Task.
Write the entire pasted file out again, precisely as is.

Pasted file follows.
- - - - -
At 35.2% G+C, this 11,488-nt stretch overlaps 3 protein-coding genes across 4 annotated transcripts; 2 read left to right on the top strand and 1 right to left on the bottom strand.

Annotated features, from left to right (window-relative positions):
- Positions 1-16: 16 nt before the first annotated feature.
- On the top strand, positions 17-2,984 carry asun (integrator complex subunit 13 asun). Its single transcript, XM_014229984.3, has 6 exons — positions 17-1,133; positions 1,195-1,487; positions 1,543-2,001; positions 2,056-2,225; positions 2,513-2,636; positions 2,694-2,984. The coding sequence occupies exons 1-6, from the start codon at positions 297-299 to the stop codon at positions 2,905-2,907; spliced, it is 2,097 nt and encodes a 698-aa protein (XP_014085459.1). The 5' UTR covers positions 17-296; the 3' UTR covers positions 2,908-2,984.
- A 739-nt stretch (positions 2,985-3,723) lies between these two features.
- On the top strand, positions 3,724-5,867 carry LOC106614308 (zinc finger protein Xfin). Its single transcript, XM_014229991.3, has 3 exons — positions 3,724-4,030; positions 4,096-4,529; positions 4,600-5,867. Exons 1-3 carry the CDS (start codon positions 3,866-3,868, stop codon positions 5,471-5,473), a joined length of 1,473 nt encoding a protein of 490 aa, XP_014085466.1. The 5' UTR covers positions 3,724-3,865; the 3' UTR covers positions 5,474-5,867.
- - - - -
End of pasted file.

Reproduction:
At 35.2% G+C, this 11,488-nt stretch overlaps 3 protein-coding genes across 4 annotated transcripts; 2 read left to right on the top strand and 1 right to left on the bottom strand.

Annotated features, from left to right (window-relative positions):
- Positions 1-16: 16 nt before the first annotated feature.
- On the top strand, positions 17-2,984 carry asun (integrator complex subunit 13 asun). Its single transcript, XM_014229984.3, has 6 exons — positions 17-1,133; positions 1,195-1,487; positions 1,543-2,001; positions 2,056-2,225; positions 2,513-2,636; positions 2,694-2,984. The coding sequence occupies exons 1-6, from the start codon at positions 297-299 to the stop codon at positions 2,905-2,907; spliced, it is 2,097 nt and encodes a 698-aa protein (XP_014085459.1). The 5' UTR covers positions 17-296; the 3' UTR covers positions 2,908-2,984.
- A 739-nt stretch (positions 2,985-3,723) lies between these two features.
- On the top strand, positions 3,724-5,867 carry LOC106614308 (zinc finger protein Xfin). Its single transcript, XM_014229991.3, has 3 exons — positions 3,724-4,030; positions 4,096-4,529; positions 4,600-5,867. Exons 1-3 carry the CDS (start codon positions 3,866-3,868, stop codon positions 5,471-5,473), a joined length of 1,473 nt encoding a protein of 490 aa, XP_014085466.1. The 5' UTR covers positions 3,724-3,865; the 3' UTR covers positions 5,474-5,867.